Are Heart-Health Screenings the Cardiovascular Crystal Ball?

Jan 5, 2021

What’s in your future? Heart-health screenings can’t give you the winning lottery numbers, but they can provide numbers that may help save your life. You can lower your risk of cardiovascular disease (CVD) simply by managing your health behaviors and your risk factors, which are measured by heart-health screenings.

Cardiovascular Disease Health Behaviors and Risk Factors

  • Diet
  • Physical activity
  • Smoking
  • Body mass index (BMI)
  • Blood pressure
  • Total cholesterol or blood glucose.

You can control the behaviors—diet, physical activity and smoking—on your own. As far as the other risks, you will need help from your healthcare provider, who may collect information and conduct or request screening tests during regular visits. The results of these basic tests tell you what changes you can make now to help avoid developing a serious cardiovascular disease down the road.

Key Screening Tests for Cardiovascular Disease

  • Blood Pressure - Blood pressure is one of the most important screenings because high blood pressure, which greatly increases your risk of heart disease and stroke, usually has no symptoms so it can’t be detected without being measured. If your blood pressure is below 120/80 mm Hg, be sure to get it checked at least once every two years, starting at age 20. If your blood pressure is higher, your doctor may want to check it more often. High blood pressure can be controlled through lifestyle changes and/or medication.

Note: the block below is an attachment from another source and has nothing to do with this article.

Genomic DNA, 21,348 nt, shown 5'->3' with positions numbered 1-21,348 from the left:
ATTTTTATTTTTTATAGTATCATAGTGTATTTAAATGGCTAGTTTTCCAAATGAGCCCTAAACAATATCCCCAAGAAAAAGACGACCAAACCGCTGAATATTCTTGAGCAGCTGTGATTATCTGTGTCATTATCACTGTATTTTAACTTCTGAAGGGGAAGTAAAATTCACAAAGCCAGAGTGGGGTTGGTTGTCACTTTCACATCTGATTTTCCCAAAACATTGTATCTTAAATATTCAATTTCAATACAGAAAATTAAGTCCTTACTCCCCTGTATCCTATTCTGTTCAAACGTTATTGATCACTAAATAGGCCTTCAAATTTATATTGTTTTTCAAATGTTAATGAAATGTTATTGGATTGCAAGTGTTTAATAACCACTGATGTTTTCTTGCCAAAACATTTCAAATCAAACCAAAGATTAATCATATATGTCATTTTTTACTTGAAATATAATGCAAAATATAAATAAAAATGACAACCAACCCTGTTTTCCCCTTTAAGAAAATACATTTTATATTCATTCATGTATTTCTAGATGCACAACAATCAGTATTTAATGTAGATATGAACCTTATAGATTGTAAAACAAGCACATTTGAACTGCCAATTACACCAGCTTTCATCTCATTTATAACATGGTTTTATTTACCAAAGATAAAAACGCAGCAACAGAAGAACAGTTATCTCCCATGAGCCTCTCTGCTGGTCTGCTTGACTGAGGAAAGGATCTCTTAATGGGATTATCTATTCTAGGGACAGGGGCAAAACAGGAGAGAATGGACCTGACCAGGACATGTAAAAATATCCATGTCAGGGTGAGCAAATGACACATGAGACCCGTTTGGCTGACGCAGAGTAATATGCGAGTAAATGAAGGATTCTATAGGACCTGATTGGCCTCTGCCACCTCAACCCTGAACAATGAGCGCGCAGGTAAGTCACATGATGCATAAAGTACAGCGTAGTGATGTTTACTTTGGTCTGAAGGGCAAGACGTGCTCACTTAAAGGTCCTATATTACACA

• Fasting Lipoprotein Profile (cholesterol) - You might have a fasting lipoprotein profile taken every four to six years, starting at age 20. This is a blood test that measures total cholesterol, LDL (bad) cholesterol and HDL (good) cholesterol. You may need to be tested more frequently if your healthcare provider determines that you’re at an increased risk for heart disease or stroke. Like high blood pressure, often cholesterol can be controlled through lifestyle changes and/or medication.
  • Body Weight - Your doctor may ask for your waist circumference or use your body weight to calculate your body mass index (BMI) during your routine visit to determine if you’re at a healthy body weight and composition. Being obese puts you at higher risk for health problems such as heart disease, stroke, atrial fibrillation, congestive heart failure and more.
  • Blood Glucose - If you’re overweight and you have at least one additional cardiovascular risk factor, your healthcare provider may recommend a blood glucose test. High blood glucose or "blood sugar" levels put you at greater risk of developing insulin resistance, prediabetes and type 2 diabetes. Untreated diabetes can lead to many serious medical problems including heart disease and stroke. Your healthcare provider may also measure glycated hemoglobin A1c levels (A1c %) in your blood to screen for type 2 diabetes. An A1c level of 6.5% or higher is used to define diabetes.

If you’ve been diagnosed with a cardiovascular condition such as heart failure or atrial fibrillation, if you have a history of heart attack, stroke or other cardiovascular events, or a family history of cardiovascular disease, your healthcare provider will probably require additional or more frequent testing.

Do yourself a favor by looking into your cardiovascular crystal ball by managing your health behaviors, getting your heart-health screening tests and taking steps to avoid this disease.

American Heart Association

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